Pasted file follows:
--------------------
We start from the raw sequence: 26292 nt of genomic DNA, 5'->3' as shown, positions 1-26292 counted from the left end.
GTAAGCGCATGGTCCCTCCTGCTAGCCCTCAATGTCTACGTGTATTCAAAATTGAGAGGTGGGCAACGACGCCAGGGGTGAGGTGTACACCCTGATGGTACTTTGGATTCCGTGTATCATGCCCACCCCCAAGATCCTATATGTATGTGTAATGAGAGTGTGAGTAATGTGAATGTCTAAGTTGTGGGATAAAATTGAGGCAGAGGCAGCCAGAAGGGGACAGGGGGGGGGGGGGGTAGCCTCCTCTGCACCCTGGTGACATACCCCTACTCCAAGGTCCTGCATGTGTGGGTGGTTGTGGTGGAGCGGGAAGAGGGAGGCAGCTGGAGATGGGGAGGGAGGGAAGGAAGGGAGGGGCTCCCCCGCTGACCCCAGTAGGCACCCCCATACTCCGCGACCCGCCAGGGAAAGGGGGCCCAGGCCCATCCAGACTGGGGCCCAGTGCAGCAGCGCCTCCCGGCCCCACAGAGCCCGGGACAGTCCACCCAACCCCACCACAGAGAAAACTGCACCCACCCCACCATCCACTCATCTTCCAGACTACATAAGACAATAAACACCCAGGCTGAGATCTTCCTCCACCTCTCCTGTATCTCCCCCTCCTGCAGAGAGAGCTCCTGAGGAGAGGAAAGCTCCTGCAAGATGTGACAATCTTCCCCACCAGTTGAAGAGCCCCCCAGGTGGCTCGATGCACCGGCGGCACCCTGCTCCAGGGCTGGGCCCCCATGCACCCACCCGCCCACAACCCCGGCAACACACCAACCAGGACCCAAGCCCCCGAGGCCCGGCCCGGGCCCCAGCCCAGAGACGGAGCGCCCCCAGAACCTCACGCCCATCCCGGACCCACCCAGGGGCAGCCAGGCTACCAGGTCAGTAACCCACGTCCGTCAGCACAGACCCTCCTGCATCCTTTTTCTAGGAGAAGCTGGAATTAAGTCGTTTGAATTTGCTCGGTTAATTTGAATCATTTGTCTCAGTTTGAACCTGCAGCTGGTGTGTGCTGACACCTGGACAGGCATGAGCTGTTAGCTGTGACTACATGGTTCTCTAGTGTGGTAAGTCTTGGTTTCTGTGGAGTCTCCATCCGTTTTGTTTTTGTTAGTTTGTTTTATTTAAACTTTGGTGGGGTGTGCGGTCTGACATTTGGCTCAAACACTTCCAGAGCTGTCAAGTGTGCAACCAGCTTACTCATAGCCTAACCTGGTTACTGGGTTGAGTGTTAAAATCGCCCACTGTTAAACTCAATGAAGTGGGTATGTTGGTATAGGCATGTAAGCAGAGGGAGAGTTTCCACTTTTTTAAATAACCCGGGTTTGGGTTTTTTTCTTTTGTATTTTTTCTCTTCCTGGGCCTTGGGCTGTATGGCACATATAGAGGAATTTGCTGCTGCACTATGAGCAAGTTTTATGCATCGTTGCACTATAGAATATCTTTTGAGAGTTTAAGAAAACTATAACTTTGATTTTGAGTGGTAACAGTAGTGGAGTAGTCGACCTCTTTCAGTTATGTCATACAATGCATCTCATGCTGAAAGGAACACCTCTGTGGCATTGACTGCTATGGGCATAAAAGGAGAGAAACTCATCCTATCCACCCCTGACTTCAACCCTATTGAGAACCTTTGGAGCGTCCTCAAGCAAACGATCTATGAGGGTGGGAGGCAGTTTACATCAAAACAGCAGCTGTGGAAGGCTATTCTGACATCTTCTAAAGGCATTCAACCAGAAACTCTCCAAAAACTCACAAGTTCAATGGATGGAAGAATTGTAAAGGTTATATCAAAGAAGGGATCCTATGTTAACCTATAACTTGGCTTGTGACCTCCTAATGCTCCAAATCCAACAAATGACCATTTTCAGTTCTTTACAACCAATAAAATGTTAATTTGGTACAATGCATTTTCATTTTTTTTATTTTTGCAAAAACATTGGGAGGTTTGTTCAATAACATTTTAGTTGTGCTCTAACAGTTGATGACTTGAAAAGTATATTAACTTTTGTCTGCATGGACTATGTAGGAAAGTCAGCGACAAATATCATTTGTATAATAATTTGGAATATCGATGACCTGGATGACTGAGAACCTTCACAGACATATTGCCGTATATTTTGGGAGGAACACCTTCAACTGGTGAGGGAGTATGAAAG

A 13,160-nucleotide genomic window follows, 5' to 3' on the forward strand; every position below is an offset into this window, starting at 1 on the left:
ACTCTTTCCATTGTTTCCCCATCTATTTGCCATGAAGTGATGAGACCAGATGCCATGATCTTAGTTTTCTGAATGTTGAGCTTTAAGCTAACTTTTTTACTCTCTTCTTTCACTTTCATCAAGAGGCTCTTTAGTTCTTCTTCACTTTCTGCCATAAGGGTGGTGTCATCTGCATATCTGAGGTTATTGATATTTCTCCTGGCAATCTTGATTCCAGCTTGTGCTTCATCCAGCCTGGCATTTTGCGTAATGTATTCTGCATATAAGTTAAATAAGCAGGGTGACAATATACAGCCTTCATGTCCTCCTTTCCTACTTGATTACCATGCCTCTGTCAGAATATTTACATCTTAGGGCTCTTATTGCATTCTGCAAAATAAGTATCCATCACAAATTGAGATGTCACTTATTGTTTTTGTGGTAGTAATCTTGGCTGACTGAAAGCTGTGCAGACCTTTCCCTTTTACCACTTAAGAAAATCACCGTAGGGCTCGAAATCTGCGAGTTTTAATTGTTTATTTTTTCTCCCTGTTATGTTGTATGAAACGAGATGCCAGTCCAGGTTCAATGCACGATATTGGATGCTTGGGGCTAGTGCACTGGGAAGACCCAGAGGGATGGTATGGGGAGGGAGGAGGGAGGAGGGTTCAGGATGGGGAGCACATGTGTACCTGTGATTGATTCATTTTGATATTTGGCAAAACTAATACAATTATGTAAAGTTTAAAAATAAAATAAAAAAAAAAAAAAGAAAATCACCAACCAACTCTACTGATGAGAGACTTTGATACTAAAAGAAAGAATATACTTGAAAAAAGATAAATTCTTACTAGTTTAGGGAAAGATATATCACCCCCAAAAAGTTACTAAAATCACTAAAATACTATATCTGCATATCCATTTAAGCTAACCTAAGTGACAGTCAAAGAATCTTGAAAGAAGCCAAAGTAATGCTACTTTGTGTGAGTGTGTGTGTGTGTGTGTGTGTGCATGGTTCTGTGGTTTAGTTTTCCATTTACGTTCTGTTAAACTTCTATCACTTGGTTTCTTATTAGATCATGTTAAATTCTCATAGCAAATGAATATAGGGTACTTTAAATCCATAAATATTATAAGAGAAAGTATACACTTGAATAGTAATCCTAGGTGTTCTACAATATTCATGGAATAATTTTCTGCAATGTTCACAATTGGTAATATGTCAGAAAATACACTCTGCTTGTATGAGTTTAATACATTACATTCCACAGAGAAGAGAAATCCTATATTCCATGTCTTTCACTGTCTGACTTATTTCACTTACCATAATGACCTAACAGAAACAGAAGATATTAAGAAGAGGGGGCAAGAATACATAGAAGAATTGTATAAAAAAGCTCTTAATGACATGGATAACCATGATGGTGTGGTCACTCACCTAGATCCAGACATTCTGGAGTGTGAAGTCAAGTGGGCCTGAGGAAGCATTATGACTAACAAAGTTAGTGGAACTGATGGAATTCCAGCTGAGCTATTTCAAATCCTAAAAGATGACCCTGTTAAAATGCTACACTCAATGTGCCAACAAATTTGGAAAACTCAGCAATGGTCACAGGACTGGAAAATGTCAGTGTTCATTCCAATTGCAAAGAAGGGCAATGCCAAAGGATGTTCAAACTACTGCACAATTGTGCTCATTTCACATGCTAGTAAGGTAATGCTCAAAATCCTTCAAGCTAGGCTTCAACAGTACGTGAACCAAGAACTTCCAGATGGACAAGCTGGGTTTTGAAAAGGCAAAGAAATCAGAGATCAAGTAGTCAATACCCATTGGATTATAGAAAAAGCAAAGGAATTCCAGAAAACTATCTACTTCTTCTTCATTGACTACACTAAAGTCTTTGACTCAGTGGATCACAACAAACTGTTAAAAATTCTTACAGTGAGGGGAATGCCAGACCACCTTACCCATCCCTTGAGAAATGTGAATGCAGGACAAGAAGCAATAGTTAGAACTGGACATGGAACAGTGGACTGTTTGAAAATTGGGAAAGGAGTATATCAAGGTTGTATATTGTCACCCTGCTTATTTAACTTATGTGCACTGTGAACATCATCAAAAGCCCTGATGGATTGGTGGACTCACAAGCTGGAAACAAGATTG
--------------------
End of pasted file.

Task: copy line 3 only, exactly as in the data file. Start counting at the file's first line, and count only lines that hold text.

A 13,160-nucleotide genomic window follows, 5' to 3' on the forward strand; every position below is an offset into this window, starting at 1 on the left: